Updated: 12/02/16 : 05:29:17
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Kenny won first leaders debate, he listened

By Eugene McGloin
Political Editor

ENDA KENNY won the leaders debate on TV3 and Newstalk last night, Wednesday.

He listened. That was his match-winner on a night when all the others shouted, interrupted, coughed, heckled, argued.

That must be why his colleagues say he runs a good Cabinet; he listens.

Kenny may have won the first battle but the war of attrition still has two weeks to run.

His (overall) handling of the issue of the Eighth Amendment looked solid to this viewer.

The Taoiseach looked, more than the others, like he could embrace the (complex) concerns re a referendum on ''the abortion amendment'' inserted in the Constitution in 1983.

It would have been (too) easy for Enda Kenny to wrap himself inside the national media consensus and Left-wing consensus on the subject.

There are significant nuances and complexities to be teased out. He is listening.

Enda Kenny was the only potential leader of an incoming government on view last night, truth be told.

The two interviewers failed to probe Michael Martin on the components of (any) government he could lead in March.

Fianna Fáil's stance on that doesn't add up, yet anyway, and it wasn't evident in answer to questions put by Newstalk's Pat Kenny and Colette Fitzpatrick.

Nor do I believe the Fianna Fáil leader re dealing with Fine Gael in the election aftermath.

The Irish Examiner underlines that very same standpoint on its front page today, Thursday.

Enda Kenny will probably have a new Tanaiste, come the Cabinet of March 2016.

Of course if he loses the election Michael Martin would be happy to have him in that role. Vice versa?


Joan Burton scored lowest of the four leaders in last night's debate.

There is substantial room to improve in the upcoming debates.

Labour's deputy leader Alan Kelly must have winced as Burton floundered on the ropes on housing.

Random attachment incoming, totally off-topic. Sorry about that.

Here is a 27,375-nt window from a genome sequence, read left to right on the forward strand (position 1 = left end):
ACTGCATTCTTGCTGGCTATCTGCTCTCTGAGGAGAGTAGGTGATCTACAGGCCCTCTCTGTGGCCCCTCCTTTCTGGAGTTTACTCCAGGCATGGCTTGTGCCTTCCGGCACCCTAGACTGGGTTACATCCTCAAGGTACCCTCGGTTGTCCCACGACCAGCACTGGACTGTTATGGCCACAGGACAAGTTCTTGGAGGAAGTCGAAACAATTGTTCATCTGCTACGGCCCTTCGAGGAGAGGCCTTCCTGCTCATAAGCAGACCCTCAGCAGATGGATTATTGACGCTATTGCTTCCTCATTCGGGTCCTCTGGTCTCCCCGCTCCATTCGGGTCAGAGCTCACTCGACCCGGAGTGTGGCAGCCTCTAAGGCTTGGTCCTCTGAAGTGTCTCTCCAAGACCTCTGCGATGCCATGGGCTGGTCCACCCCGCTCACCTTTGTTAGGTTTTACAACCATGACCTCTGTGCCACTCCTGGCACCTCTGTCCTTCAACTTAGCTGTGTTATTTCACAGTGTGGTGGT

The Taoiseach toadied to Labour last night by talking up their role in the outgoing Government.

Translated by the neutral that seemed more like the Taoiseach was spread-betting some of the blame(s) to come in the debates to come.

The Taoiseach himself got mired in the mud on health -- his two party ministers -- but it wasn't fatal....in this first debate anyway.

Health could (should) yet be the Achilles Heel of this outgoing Government. It should be their outright downfall.

But on health the Fianna Fáil leader Michael Martin has little to chirp about....especially in Sligo.

Martin only won last night in his direct confrontation with Gerry Adams.

But that is not the route to Taoiseach. He can only get that if he out-strips Enda Kenny.

Breast Cancer

I haven't contemplated voting for Michael Martin, a view unchanged by anything last night.

2. Martin set up the HSE 13 years ago and has been arrogantly protective of it all through that time.

3. Last night Michael Martin stoutly defended the principle which caused breast cancer services to be stripped from Sligo and for which he voted in Cabinet.

4. Martin still fails to acknowledge that NO cancer 'centre of excellence' was created by the Cabinet of which he was member, westward of line from Dublin to Galway.

5. That view is at variance -- was always at variance -- with senior party figures in Sligo and supporters.

No great surprise, but cancer was the subject I felt strongest about last night. Fianna Fáil still lacks humility on its failure in Sligo.

'Forceful' Performance

That all said, Stephen Collins in this morning's edition of The Irish Times says the Fianna Fáil leader put in a ''forceful'' performance in last night's debate.

That newspaper adjudges, too, that there was no clearcut winner or loser last night.

For my money, Sinn Fein leader Gerry Adams did surprisingly well on several issues.

That included housing, where he outpointed both Government speakers and especially Tanaiste Joan Burton.

Too Frequently

Adams held his ground on opposing the non-jury courts. He has rightly held it on the agenda despite media hostility.

For 40 years I've been an (unchanging) opponent of the Special Criminal Court.

It derogated from the Constitution's ethos and from our attempt to be an exemplary Republic.

My ex Sunday Tribune colleague, the late Derek Dunne, co-authored the definitive book on the Sallins and Hazelhatch mail train robbery, ''Round Up The Usual Suspects.''

Those who argue for trials by judges without juries should first read that book, co-authored with Gene Kerrigan.....all of it.....and then debate.

My views on the subject were influenced as a reporter on the Leitrim Observer, at a time in 1974-1978 when that Court was used (too) frequently in that county.

Views Subjective

My various views on health, courts, housing, the economy -- as inspired by the first debate of Election 2016 -- are subjective, a personal reaction as it happened last night.

Others will agree and disagree, equally strongly on both sides.

The election itself will be decided in all the individual ballot boxes two weeks from today.

It remains my contention that Enda Kenny will shortly lead a minority government with four support prongs.

So long as Fianna Fáil and Sinn Fein remain diametrically opposed, a minority government can stay in place. Do the math.